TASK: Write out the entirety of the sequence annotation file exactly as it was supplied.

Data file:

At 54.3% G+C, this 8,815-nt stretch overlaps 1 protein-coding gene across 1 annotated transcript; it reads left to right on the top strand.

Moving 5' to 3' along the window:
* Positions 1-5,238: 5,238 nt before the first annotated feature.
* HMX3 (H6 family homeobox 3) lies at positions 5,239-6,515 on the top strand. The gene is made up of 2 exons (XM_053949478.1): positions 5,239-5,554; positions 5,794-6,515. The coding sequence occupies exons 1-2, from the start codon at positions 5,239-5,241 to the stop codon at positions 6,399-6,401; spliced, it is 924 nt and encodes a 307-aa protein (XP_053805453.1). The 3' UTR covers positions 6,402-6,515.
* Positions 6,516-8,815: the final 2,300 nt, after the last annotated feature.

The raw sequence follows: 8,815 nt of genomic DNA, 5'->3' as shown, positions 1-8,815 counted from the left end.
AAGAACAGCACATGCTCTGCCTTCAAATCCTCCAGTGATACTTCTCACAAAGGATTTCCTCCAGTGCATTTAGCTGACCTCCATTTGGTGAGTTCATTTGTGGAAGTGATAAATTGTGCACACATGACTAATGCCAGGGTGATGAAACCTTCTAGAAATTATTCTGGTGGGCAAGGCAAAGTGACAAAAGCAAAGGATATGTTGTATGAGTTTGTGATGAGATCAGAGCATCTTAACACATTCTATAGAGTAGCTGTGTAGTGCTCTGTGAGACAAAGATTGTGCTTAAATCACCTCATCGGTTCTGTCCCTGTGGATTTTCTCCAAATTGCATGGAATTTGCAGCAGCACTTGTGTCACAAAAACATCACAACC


At 54.3% G+C, this 8,815-nt stretch overlaps 1 protein-coding gene across 1 annotated transcript; it reads left to right on the top strand.

Moving 5' to 3' along the window:
* Positions 1-5,238: 5,238 nt before the first annotated feature.
* HMX3 (H6 family homeobox 3) lies at positions 5,239-6,515 on the top strand. The gene is made up of 2 exons (XM_053949478.1): positions 5,239-5,554; positions 5,794-6,515. The coding sequence occupies exons 1-2, from the start codon at positions 5,239-5,241 to the stop codon at positions 6,399-6,401; spliced, it is 924 nt and encodes a 307-aa protein (XP_053805453.1). The 3' UTR covers positions 6,402-6,515.
* Positions 6,516-8,815: the final 2,300 nt, after the last annotated feature.

The raw sequence follows: 8,815 nt of genomic DNA, 5'->3' as shown, positions 1-8,815 counted from the left end.
AAGAACAGCACATGCTCTGCCTTCAAATCCTCCAGTGATACTTCTCACAAAGGATTTCCTCCAGTGCATTTAGCTGACCTCCATTTGGTGAGTTCATTTGTGGAAGTGATAAATTGTGCACACATGACTAATGCCAGGGTGATGAAACCTTCTAGAAATTATTCTGGTGGGCAAGGCAAAGTGACAAAAGCAAAGGATATGTTGTATGAGTTTGTGATGAGATCAGAGCATCTTAACACATTCTATAGAGTAGCTGTGTAGTGCTCTGTGAGACAAAGATTGTGCTTAAATCACCTCATCGGTTCTGTCCCTGTGGATTTTCTCCAAATTGCATGGAATTTGCAGCAGCACTTGTGTCACAAAAACATCACAACC